When the pandemic upended life as usual at the beginning of 2020, it quickly became clear that the world would need a vaccine to fight COVID-19—and quickly. As development of the vaccine has accelerated, possibly breaking all records, attention has turned to access. Using her expertise as a scientist and a legal scholar, Lisa Larrimore Ouellette, professor of law and Justin M. Roach, Jr. Faculty Scholar, has argued that free global access to a safe and effective vaccine can occur—and be financially rewarding to private-sector vaccine developers.
Ouellette, along with frequent collaborator Daniel Hemel of the University of Chicago and co-author of “Valuing the Vaccine,” explains that government subsidies like Medicare or direct government purchases from developers can offer innovation incentives while also enabling vaccines to be distributed without out-of-pocket costs for patients. Substantial rewards for vaccine developers are important not just for bringing the COVID-19 pandemic to a faster close but also to better prepare for the next one.
Ouellette’s background in physics inspires her to apply the scientific method to her legal scholarship in many areas beyond COVID-19, so much so that she has even put her own previous theories to the test—with surprising results.
“Improving Scientific Judgments in Law and Government: A Field Experiment of Patent Peer Review,” co-written with SLS colleague Dan Ho, William Benjamin Scott and Luna M. Scott Professor of Law, and published earlier this year in the Journal of Empirical Legal Studies, chronicles a three-year field experiment testing a policy proposal from Ouellette’s earlier work.
“I’d argued for peer review for patents to get more information to examiners and improve the patent examination process,” explains Ouellette, an intellectual property scholar who joined the Stanford Law School faculty in 2014 and four years later received the John Bingham Hurlbut Award for Excellence in Teaching. In Ouellette and Ho’s study, more than 300 prominent scientific experts agreed to provide input on U.S. patent applications. “We found that the improvements were small in magnitude and came at a huge resource cost.” Specifically, Ouellette and Ho learned that the intervention caused examiners to increase search efforts and citations to scientific literature and grant applications at lower rates. The study highlighted the challenges of bringing scientific expertise into law and government. “I had to re-evaluate and be willing to change my mind,” explains Ouellette.
“Professor Ouellette is an academic powerhouse,” says Ho who is also the director of the Regulation, Evaluation, and Governance Lab, a senior fellow at the Stanford Institute for Economic and Policy Research, and associate director of the Stanford Institute for Human-Centered Artificial Intelligence. “What makes her an amazing and sought-after collaborator are her dedication, intellectual rigor, patience, and enthusiasm for academic inquiry.”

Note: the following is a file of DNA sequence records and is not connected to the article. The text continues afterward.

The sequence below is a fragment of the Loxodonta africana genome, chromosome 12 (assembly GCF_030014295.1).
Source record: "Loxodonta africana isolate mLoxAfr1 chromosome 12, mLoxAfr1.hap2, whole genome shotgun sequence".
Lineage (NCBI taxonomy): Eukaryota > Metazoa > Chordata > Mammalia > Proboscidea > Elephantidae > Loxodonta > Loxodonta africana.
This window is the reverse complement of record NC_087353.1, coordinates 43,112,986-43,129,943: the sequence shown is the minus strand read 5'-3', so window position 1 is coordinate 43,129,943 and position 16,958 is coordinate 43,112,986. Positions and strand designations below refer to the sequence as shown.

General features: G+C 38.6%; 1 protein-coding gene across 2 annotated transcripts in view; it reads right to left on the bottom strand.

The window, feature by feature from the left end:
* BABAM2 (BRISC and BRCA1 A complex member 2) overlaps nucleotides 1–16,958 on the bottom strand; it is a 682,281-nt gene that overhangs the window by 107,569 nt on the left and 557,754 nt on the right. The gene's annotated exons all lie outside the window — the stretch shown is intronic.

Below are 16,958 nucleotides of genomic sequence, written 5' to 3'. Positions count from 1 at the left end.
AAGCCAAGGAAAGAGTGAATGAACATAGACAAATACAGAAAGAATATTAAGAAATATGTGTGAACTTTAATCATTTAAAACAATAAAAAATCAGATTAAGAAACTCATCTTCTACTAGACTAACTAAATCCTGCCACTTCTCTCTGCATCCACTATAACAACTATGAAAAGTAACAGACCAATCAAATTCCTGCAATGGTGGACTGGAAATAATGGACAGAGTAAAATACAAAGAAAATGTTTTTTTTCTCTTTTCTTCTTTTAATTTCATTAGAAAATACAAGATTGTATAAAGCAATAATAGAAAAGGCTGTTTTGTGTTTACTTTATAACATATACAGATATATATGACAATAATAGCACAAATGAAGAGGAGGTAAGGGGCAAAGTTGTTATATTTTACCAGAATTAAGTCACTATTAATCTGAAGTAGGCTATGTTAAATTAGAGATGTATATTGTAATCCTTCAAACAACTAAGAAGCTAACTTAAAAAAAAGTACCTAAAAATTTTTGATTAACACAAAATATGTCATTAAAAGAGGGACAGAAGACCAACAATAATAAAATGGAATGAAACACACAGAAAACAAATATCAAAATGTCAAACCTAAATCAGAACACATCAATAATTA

After earning a PhD in physics with a focus on experimental nanobiotechnology from Cornell University in 2008,
Ouellette grew interested in intellectual property law and public funding for science while at Yale Law School and during a postdoc fellowship at Yale’s Information Society Project, which she completed between two federal judicial clerkships.
Another favorite project for Ouellette was an empirical paper published in the International Review of Law and Economics, which showed that one of the most cited earlier works on university patenting was actually based on coding errors. “How Do Patent Incentives Affect University Researchers?” proved that although a previous study reported that higher inventor royalties led to more university licensing income, there was actually no compelling empirical evidence that increasing university inventors’ royalty share significantly affected any expected outcomes. Ouellette argued that it might actually be preferable for a larger share of royalties to be retained by universities, which are then required by law to reinvest that money back into science education and research.
In addition to arguing for free access to a COVID-19 vaccine, Ouellette has examined the intersection of innovation institutions and the opioid crisis. A forthcoming paper in the Journal of Law and the Biosciences, co-written with the University of Chicago’s Hemel, highlights the potentially destructive role IP protection plays in addictive and habit-forming products and exposes deep flaws in the structure of federal subsidies for and regulation of prescription drugs. She also writes frequently about patents, IP theory, and innovation at Written Description, the blog she launched in 2011.
Alongside her scholarly work, Ouellette teaches several classes including an introductory intellectual property course, patent law, and varied seminars, including International and Comparative Patent Law and Law and Economics of Biomedical Innovation. She ascribes to an active learning model, with classes that are punctuated with mock oral arguments, role-playing activities, interactive multiple-choice questions, and pair-and-share activities that sometimes assign students to a legal role. Her students are “fantastic,” Ouellette says, adding that Stanford attracts “the best students who are interested in tech law issues. Hearing their questions while I’m teaching helps me understand issues better.” SL